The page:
Professor Lindsay Bremner
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I am Director of Architectural Research in the Faculty of Architecture and the Built Environment at the University of Westminster. I was previously Professor of Architecture and Chair in the Tyler School of Art at Temple University in Philadelphia (2006 - 2011) and Chair of Architecture at the University of the Witwatersrand in Johannesburg (1998 - 2004). I am an award-winning architect and writer and published, lectured and exhibited widely on the transformation of Johannesburg after the end of apartheid. My published work on the city include The Politics of Rising Acid Mine Water(2013), Writing the City into Being: Essays on Johannesburg 1998 - 2008(2010), chapters in Johannesburg - the Elusive Metropolis(2008), The Endless City (2008), Desire Lines: Space, Memory and Identity in the Post-Apartheid City (2007), Future City (2005), and contributions to Environment and Planning A and D, Domus, Public Culture, Social Identities, Social Dynamics, Cities and Urban Forum. In my design work, I take on projects with social or cultural agendas such as my third placed entry for a Cyclone Shelter in Bangladesh (with Jeremy Voorhees, 2011), award winning Sans Souci Cinema project in Kliptown, Soweto (with 26'10 South Architects, 2004 - 2007) and second placed entry to the Freedom Square Competition (with Mashabane Rose Architects, 2002). My current work is exploring ways of thinking about architecture as geology, and the ocean as architecture. I hold M. Arch and DSc. Arch degrees from the University of the Witwatersrand, and a B.Arch degree from the University of Cape Town.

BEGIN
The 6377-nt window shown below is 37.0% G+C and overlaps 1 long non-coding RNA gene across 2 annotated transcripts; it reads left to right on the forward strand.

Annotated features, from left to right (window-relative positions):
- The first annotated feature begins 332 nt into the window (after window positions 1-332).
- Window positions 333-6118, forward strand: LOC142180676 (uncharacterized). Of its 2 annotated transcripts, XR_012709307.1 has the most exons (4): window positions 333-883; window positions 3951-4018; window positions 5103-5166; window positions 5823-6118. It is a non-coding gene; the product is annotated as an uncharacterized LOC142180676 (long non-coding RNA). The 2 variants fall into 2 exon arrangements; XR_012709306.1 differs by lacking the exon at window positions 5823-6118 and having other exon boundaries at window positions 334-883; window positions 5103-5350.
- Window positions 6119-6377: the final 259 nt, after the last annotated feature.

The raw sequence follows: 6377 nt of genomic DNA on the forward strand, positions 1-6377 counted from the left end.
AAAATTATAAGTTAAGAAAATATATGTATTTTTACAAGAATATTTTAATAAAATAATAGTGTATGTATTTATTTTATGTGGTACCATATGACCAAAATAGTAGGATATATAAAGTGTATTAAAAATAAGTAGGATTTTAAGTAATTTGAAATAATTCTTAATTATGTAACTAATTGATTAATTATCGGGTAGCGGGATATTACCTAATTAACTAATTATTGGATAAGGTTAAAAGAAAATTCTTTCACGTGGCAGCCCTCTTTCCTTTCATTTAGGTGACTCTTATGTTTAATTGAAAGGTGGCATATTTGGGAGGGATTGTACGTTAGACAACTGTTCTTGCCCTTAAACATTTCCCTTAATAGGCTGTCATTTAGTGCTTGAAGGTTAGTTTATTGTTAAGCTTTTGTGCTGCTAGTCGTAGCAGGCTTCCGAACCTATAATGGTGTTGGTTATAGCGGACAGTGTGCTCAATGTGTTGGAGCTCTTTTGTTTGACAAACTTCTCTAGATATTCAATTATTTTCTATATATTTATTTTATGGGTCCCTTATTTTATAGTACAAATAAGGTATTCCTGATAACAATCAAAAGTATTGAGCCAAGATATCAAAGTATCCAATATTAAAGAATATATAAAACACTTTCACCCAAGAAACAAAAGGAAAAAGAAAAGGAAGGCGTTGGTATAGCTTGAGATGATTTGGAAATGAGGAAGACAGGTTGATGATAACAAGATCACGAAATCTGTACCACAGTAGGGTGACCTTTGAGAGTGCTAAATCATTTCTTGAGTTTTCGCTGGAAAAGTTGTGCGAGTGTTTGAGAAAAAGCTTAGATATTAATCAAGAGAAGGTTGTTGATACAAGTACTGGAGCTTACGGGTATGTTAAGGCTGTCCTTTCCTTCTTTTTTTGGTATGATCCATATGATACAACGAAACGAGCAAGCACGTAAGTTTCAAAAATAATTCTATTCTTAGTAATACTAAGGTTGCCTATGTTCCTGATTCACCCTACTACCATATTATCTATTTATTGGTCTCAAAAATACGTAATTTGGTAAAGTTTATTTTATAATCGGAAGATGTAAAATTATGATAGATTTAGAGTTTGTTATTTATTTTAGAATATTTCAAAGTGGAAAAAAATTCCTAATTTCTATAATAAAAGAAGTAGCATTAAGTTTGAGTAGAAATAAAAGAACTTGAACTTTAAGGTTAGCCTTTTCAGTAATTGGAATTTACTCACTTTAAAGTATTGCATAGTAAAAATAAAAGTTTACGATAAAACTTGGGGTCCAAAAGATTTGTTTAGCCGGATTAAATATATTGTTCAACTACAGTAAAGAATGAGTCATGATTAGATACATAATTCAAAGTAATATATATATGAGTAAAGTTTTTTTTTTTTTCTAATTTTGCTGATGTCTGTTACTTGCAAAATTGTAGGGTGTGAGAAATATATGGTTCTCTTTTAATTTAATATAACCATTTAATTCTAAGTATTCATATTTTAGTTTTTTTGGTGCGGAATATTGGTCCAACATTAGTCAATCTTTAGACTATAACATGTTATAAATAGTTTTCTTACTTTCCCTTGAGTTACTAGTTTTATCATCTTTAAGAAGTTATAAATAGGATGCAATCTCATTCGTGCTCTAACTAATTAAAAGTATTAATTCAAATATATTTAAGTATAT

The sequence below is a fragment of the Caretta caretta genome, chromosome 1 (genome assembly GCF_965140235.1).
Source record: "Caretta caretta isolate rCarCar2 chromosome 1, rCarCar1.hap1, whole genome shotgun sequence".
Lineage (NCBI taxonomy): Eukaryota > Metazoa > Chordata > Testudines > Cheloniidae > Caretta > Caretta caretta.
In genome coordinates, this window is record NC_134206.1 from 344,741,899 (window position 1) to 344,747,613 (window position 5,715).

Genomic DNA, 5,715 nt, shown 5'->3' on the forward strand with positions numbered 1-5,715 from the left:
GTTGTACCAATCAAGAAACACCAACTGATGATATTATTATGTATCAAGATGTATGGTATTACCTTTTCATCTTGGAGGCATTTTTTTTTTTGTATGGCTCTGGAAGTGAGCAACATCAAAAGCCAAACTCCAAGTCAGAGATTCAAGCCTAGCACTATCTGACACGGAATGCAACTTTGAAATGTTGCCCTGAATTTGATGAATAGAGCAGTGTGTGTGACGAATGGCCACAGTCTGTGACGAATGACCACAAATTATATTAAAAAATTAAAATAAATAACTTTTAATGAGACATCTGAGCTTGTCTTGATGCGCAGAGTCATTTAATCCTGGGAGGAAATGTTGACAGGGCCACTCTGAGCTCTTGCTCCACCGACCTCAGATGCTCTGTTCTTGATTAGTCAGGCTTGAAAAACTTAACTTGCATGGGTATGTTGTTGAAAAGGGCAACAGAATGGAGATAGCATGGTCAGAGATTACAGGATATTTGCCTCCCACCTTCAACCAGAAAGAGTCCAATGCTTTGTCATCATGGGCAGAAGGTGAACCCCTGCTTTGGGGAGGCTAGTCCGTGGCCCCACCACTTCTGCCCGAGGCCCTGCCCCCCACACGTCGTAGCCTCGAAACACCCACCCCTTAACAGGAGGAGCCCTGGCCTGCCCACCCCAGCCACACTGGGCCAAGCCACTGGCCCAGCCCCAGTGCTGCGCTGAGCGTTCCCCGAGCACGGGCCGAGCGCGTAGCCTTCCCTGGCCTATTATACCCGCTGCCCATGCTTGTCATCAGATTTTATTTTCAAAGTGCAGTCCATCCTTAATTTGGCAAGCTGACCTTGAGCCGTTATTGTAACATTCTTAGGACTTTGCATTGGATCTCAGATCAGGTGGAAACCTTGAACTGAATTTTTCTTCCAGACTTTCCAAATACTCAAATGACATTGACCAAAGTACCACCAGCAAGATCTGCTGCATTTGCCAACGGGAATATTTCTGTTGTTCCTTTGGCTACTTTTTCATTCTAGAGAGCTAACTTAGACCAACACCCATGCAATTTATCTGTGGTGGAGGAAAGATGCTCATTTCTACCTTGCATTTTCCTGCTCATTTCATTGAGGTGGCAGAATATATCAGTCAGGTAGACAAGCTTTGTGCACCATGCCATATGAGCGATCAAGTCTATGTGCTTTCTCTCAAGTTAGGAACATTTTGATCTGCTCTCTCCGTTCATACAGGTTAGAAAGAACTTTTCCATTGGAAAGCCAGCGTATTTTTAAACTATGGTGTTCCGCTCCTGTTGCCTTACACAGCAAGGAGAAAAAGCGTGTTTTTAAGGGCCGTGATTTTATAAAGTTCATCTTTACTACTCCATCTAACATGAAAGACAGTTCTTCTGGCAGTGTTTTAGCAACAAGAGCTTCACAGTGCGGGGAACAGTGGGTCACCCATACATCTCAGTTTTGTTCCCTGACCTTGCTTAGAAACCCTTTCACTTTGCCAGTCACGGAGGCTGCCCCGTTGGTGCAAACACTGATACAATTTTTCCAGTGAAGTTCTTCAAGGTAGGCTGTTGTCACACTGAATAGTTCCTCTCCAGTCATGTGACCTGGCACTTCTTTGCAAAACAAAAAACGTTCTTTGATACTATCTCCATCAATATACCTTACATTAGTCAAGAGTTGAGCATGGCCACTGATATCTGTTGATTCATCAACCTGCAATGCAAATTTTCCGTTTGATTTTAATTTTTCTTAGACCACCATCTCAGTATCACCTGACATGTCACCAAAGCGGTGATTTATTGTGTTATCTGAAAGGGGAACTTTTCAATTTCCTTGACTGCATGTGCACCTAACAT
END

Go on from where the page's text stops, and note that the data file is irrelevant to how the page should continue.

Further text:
I have taught architectural design and theory of design at all levels, from the first year of the undergraduate degree to the final year of the graduate degree, at the University of the Witwatersrand in Johannesburg, (1983-2004) Temple University in Philadelphia (2006-2011) and the University of Westminster in London (2012,2013). I was a visiting professor at the Massachusetts Institute of Technology, where I taught an advanced graduate design studio (2005). Since being at the University of Westminster, I have contributed to the Contemporary Issues in Architecture and Urbanism and Extended Essay modules in the Architecture BAHons and the History and Theory and Dissertation modules in the MArch. In addition, in 2012/13, I taught the Design Practice module and contributed to Thesis Development and Thesis Modules in the MArch. I currently teach DS18 in the MArch programme with Boberto Bottazzi, where we are investigating architecture as matter and energy. I supervise 9 PHD students, as Director of Studies for 5 and Co-supervisor for 4.
I have been invited as a visiting lecturer or design critic to many institutions in the world, including the Berlage Institute, Rotterdam; the Centre of Contemporary Culture, Barcelona; Columbia University, New York; Cornell University, Ithaca NY; Documenta Platform 11, Lagos; Harvard University, Boston MA; House of World Cultures, Berlin; International Architecture Symposium Pontresina, Switzerland; Quito Architecture Biennale, Ecuador; University of California, Berkeley, CA; University of Cape Town; University of Cordoba, Argentina; University of Minnesota, Minneapolis, MI; University of Pavia, Italy; University of Pennsylvania, Philadelphia PA; University of Princeton, NJ; Universita della Svizzera Italiana, Mendrisio, Switzerland and elsewhere.